A 3-pointer by Keith Carter with 8:40 remaining gave Valparaiso a 40-39 lead, which was its first time in front since early in the first half. Daeshon Francis had a chance to reclaim the lead for Green by at the free-throw line with 7:19 left, but missed both.
The Phoenix weren't able to get closer the rest of the way.
"We went cold and the story of the game was turnovers," Green Bay coach Brian Wardle said. "You look at turnovers and missed free throws. There was a segment (in the second half) where we got to the foul line with the lead. We had an opportunity to stretch it. When you're on the road, playing in that type of environment, you knock those down you build a little cushion."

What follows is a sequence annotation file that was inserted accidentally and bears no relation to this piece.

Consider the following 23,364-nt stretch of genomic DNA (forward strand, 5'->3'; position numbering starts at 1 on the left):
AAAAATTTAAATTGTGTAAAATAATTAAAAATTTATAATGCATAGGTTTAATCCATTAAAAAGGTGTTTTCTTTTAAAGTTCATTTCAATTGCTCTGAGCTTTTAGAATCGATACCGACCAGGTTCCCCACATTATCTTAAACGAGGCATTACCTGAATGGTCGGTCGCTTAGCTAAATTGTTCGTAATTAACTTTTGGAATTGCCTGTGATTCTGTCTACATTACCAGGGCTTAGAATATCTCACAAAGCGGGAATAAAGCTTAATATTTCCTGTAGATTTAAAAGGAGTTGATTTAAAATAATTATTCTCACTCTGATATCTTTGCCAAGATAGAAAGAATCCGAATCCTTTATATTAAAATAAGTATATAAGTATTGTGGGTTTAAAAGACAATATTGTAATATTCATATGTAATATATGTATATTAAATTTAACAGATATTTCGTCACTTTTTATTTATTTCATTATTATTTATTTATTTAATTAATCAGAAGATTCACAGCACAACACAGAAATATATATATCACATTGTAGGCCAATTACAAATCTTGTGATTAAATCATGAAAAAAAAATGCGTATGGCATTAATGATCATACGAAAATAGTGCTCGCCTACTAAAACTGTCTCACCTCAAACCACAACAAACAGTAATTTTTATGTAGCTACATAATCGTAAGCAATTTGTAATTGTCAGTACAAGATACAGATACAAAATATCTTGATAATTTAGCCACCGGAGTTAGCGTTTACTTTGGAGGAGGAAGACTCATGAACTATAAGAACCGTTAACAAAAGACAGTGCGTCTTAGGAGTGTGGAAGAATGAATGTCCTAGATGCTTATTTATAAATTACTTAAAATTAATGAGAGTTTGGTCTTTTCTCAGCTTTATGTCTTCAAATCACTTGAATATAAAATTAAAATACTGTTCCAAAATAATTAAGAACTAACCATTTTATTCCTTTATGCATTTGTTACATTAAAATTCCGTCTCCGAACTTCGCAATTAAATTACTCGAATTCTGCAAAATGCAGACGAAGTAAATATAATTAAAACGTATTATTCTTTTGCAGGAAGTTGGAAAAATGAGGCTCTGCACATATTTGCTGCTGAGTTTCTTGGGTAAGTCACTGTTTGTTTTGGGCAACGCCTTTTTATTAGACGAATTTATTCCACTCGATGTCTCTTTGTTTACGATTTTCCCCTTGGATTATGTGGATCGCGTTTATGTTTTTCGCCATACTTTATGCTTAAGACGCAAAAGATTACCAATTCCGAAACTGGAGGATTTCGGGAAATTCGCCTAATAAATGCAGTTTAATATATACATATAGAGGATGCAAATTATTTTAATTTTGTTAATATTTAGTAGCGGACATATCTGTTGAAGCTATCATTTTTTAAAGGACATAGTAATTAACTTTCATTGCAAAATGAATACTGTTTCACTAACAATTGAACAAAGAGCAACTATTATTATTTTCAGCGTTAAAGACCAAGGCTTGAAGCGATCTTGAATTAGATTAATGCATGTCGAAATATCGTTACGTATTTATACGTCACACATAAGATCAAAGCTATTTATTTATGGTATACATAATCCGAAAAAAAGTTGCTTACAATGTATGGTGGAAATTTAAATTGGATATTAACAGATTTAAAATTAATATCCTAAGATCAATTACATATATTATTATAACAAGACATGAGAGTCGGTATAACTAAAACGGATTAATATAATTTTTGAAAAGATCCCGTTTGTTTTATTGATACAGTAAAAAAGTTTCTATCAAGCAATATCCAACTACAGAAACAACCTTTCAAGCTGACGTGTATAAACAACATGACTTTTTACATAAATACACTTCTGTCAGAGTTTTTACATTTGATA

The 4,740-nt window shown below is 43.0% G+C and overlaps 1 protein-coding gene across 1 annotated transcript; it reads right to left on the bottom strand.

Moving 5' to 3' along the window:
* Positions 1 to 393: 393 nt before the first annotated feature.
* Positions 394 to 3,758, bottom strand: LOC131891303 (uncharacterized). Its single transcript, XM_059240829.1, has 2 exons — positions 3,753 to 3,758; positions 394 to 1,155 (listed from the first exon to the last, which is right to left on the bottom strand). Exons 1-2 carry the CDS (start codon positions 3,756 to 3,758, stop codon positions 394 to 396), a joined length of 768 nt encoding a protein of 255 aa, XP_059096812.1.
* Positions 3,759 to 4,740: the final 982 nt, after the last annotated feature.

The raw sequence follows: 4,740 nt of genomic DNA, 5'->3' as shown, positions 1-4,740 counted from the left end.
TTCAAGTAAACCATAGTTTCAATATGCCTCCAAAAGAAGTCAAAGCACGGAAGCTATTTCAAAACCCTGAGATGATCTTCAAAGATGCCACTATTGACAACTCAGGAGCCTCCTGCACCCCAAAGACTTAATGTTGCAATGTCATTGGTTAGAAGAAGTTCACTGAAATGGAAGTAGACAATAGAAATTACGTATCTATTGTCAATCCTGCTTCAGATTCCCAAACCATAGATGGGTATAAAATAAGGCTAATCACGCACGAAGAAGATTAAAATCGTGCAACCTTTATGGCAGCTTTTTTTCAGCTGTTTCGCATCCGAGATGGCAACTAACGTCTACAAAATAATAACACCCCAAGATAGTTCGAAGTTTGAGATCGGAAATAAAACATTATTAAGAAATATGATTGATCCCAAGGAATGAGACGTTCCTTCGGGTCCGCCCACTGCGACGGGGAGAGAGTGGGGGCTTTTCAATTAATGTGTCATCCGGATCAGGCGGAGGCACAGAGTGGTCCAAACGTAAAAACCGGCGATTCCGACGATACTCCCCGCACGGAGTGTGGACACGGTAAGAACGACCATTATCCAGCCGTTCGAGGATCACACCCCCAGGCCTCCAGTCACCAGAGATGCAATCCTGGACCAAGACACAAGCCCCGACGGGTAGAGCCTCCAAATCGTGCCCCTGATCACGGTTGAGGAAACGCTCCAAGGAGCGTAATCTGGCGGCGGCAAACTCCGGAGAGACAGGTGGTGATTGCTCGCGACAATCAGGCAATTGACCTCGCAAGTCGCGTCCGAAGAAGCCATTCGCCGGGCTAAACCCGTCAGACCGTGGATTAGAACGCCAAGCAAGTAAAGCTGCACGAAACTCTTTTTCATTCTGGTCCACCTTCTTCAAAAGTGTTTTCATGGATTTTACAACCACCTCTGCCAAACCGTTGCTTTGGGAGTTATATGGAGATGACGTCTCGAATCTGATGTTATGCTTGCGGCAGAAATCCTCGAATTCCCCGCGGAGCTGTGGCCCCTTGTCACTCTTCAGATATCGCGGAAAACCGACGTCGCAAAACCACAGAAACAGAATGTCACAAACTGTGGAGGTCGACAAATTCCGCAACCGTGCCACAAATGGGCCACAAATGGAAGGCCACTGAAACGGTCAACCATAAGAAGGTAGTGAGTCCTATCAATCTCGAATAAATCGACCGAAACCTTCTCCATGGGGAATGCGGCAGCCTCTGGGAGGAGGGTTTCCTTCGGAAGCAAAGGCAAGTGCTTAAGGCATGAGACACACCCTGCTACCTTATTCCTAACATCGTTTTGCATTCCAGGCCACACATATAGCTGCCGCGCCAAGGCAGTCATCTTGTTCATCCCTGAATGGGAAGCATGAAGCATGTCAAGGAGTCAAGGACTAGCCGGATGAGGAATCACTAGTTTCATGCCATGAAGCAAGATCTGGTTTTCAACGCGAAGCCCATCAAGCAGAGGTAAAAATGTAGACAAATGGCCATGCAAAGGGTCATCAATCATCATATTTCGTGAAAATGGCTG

Valparaiso earned the league's automatic NCAA bid for the second time in coach Bryce Drew's first four seasons. The victory extended the Crusaders' own school record for wins in a season and improved their record to 15-1 at home this season.
"I thought our players in that second half really embraced what our school's core values stand for," Drew said. "They're a special group and I feel blessed to be able to coach them."
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TIP-INS
Valparaiso: This was Valparaiso's third time playing for the Horizon League Championship in the past four years.
Green Bay: This was the 21st appearance in the Horizon League championship game for the Phoenix, but first since 1998. Green Bay won its lone tournament title in 1995, its first season in the conference.
UP NEXT
Valparaiso: NCAA Tournament.